November 1, 2016
By Lorra B.
The California National Guard stated that of the 9,700 soldiers who received improper military bonuses for reenlistment, approximately 4,000 cannot be located.
Maj. General David Baldwin told the Los Angeles Times that they needed help in locating the soldiers who received the bonuses during the wars in Afghanistan and Iraq 10 years ago.
The Treasury Department has indicated that of the 4000 missing troops some have been tracked down “long ago through tax returns and made them repay their bonuses,” reports Fox News.
This fiscal has cause a backlash of huge proportions within the Military and public, the Pentagon on the receiving end of that criticism.
House Majority Leader Kevin McCarthy is less than pleased with this latest scandal and calls the demands for reimbursement “disgraceful.”
Former Capt. Christopher Van Meter, an Iraq Veteran, stated that, “People like me just got screwed. These bonuses were used to keep people in,” the military. Van Meter had no choice but to refinance his home after the Pentagon forced him to repay his reenlistment bonus of $25,000 and his student loan of $21,000.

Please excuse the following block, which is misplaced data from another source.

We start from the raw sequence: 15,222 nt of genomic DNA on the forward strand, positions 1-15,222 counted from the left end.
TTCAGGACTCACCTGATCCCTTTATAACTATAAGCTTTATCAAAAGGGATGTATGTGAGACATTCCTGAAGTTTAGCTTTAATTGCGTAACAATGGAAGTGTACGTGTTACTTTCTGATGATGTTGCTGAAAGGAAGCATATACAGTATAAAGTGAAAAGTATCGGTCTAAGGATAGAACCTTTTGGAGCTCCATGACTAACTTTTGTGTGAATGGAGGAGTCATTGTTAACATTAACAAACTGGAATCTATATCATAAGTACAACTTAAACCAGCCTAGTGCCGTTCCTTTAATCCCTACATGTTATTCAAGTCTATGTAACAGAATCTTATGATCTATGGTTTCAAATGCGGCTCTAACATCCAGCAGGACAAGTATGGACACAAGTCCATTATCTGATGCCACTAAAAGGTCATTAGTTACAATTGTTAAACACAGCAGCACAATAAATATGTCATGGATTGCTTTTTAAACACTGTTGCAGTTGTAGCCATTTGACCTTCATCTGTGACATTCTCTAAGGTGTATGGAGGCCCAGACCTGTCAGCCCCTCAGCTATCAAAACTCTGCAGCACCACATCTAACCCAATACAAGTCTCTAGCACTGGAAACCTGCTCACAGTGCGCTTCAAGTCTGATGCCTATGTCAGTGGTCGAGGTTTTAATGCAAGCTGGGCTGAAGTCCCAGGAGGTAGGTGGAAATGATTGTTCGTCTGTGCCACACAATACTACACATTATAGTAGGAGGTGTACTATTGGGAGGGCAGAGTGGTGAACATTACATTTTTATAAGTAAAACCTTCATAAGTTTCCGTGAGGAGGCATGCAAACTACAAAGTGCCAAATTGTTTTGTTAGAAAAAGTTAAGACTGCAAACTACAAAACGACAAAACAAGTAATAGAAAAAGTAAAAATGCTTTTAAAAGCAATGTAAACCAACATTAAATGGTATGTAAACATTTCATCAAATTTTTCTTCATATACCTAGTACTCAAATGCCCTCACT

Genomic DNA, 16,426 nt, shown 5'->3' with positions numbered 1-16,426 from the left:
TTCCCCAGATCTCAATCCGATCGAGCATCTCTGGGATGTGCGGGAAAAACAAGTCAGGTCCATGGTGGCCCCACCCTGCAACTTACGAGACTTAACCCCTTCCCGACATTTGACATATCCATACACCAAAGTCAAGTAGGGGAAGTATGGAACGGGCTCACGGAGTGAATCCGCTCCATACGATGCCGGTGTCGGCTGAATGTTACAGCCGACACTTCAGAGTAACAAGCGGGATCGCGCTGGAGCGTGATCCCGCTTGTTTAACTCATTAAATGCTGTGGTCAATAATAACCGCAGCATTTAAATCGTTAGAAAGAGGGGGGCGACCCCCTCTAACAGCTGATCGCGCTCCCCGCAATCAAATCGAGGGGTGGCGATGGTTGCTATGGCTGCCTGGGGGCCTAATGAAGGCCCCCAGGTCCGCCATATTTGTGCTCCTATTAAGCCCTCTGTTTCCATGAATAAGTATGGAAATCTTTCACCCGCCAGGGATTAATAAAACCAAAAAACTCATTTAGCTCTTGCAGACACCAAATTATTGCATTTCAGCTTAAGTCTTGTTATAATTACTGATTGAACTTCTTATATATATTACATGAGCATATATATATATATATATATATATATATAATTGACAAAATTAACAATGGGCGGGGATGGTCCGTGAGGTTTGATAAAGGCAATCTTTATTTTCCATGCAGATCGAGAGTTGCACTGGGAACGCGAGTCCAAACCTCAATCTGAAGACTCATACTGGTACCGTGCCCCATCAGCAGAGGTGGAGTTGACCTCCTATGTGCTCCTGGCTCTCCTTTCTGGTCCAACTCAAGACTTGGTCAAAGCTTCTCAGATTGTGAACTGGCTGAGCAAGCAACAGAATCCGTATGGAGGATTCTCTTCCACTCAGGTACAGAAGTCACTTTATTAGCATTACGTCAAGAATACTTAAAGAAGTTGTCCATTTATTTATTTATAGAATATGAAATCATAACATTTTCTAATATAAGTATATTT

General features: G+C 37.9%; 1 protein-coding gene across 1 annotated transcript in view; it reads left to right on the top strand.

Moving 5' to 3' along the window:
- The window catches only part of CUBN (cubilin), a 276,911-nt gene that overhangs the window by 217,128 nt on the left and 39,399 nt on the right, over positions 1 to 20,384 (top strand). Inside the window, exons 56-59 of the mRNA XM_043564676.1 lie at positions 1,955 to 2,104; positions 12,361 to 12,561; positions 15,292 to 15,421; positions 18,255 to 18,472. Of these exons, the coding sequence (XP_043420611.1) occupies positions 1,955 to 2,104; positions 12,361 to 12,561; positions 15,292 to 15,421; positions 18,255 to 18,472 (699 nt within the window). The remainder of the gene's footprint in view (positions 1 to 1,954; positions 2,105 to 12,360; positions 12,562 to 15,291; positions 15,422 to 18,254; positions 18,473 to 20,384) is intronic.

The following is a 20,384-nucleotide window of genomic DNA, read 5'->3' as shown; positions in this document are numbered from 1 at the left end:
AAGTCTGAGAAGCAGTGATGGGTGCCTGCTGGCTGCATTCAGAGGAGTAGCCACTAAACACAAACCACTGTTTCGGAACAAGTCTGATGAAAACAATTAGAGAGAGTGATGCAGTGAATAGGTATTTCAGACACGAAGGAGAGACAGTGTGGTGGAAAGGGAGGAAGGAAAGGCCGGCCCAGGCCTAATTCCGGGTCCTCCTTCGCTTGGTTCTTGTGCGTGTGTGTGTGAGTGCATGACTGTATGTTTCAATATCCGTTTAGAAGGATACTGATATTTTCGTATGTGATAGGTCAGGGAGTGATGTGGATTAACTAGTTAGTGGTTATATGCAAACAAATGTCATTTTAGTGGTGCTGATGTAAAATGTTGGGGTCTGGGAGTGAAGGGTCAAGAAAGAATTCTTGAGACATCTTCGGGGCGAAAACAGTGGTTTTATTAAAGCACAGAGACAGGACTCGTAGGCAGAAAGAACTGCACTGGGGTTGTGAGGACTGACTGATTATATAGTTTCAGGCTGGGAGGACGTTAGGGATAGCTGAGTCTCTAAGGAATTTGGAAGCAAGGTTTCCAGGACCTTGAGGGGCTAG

In 2007 Brett Sholtis left the California Guard. In 2015 he received a letter from the Treasury Department demanding he repay his enlistment bonus of $2,500.79.
Sholtis refused to pay.
What happened next? Sholtis’s wages were garnished and his 2015 federal tax return was taken by the Treasury Department. $320 was taken from his check every month. He was also denied a Veteran’s Affairs home loan due in part to the bonus debt.
Sholtis stated, “I was one of those soldiers who couldn’t be located. They made a weak effort and then immediately proceeded to step two – turning it over to Treasury.”
According to Fox News, “Some guardsmen face serious punishment for not returning their bonuses. Eight current or former members of the California National Guard were indicted in 2014 on federal charges for fraudulently obtaining recruiting referral bonuses.”
To Help find these missing soldiers, a special office has been set up in Sacramento. After all, the deadline to recover all their money is fast approaching.
Defense Secretary Ashton Carter suspended the debt recovery program and ordered a faster appeals process. Carter set a July 1, 2017 cutoff to complete the recovery process.
Though most the 9,700 California Guard soldiers “unknowingly” received improper payments and enlisted “in good faith” it seems the Pentagon is hell-bent on finding them and collecting monies that were intended to be incentives.
With the deadline in sight the Pentagon is doing everything in its power to recover each and every penny, though the hardship to our veterans is immense.
By Lorra B.